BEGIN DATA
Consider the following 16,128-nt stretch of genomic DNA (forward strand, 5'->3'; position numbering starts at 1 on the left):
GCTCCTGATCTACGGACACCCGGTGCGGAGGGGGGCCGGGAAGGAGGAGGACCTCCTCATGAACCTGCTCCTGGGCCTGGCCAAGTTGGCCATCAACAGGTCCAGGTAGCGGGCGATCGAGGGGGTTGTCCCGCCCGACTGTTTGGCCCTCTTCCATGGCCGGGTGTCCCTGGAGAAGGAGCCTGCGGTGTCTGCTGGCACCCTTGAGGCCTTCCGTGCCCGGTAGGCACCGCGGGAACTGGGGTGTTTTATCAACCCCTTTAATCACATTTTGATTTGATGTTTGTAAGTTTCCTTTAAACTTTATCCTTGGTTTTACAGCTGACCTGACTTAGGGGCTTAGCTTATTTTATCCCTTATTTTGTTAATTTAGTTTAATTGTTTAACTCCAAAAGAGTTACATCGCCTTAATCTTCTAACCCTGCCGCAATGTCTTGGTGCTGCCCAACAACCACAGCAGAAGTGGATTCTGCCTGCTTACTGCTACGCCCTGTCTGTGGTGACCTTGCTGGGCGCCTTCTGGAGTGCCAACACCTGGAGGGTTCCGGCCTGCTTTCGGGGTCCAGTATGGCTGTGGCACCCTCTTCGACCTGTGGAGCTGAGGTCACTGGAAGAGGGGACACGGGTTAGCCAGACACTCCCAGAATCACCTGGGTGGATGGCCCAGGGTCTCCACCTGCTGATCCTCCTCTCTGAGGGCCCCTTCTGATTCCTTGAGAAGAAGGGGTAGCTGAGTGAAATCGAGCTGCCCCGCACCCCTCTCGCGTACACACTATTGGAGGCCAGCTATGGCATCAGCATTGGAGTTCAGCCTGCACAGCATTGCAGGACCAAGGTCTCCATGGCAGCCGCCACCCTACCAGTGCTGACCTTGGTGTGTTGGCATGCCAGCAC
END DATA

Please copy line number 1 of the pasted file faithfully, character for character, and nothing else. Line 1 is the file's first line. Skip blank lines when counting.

Consider the following 16,128-nt stretch of genomic DNA (forward strand, 5'->3'; position numbering starts at 1 on the left):